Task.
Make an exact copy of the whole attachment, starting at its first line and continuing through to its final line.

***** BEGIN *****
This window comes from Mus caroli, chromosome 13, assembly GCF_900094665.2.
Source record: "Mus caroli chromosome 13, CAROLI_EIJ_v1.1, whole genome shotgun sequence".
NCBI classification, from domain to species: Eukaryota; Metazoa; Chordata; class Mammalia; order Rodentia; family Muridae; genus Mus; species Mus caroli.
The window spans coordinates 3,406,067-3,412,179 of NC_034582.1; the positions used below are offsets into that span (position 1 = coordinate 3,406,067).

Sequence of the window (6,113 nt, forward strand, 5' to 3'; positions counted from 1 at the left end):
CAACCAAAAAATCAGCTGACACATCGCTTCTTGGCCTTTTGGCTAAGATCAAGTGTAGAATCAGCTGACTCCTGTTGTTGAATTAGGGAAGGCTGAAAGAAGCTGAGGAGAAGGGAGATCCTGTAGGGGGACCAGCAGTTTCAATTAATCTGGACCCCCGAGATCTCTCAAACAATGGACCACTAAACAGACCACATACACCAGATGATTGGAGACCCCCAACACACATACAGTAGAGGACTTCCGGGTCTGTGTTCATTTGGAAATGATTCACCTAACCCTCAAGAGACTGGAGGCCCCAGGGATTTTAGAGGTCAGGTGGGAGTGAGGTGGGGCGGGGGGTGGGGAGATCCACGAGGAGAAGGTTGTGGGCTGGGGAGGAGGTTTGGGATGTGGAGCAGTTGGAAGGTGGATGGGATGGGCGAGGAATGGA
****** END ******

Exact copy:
This window comes from Mus caroli, chromosome 13, assembly GCF_900094665.2.
Source record: "Mus caroli chromosome 13, CAROLI_EIJ_v1.1, whole genome shotgun sequence".
NCBI classification, from domain to species: Eukaryota; Metazoa; Chordata; class Mammalia; order Rodentia; family Muridae; genus Mus; species Mus caroli.
The window spans coordinates 3,406,067-3,412,179 of NC_034582.1; the positions used below are offsets into that span (position 1 = coordinate 3,406,067).

Sequence of the window (6,113 nt, forward strand, 5' to 3'; positions counted from 1 at the left end):
CAACCAAAAAATCAGCTGACACATCGCTTCTTGGCCTTTTGGCTAAGATCAAGTGTAGAATCAGCTGACTCCTGTTGTTGAATTAGGGAAGGCTGAAAGAAGCTGAGGAGAAGGGAGATCCTGTAGGGGGACCAGCAGTTTCAATTAATCTGGACCCCCGAGATCTCTCAAACAATGGACCACTAAACAGACCACATACACCAGATGATTGGAGACCCCCAACACACATACAGTAGAGGACTTCCGGGTCTGTGTTCATTTGGAAATGATTCACCTAACCCTCAAGAGACTGGAGGCCCCAGGGATTTTAGAGGTCAGGTGGGAGTGAGGTGGGGCGGGGGGTGGGGAGATCCACGAGGAGAAGGTTGTGGGCTGGGGAGGAGGTTTGGGATGTGGAGCAGTTGGAAGGTGGATGGGATGGGCGAGGAATGGA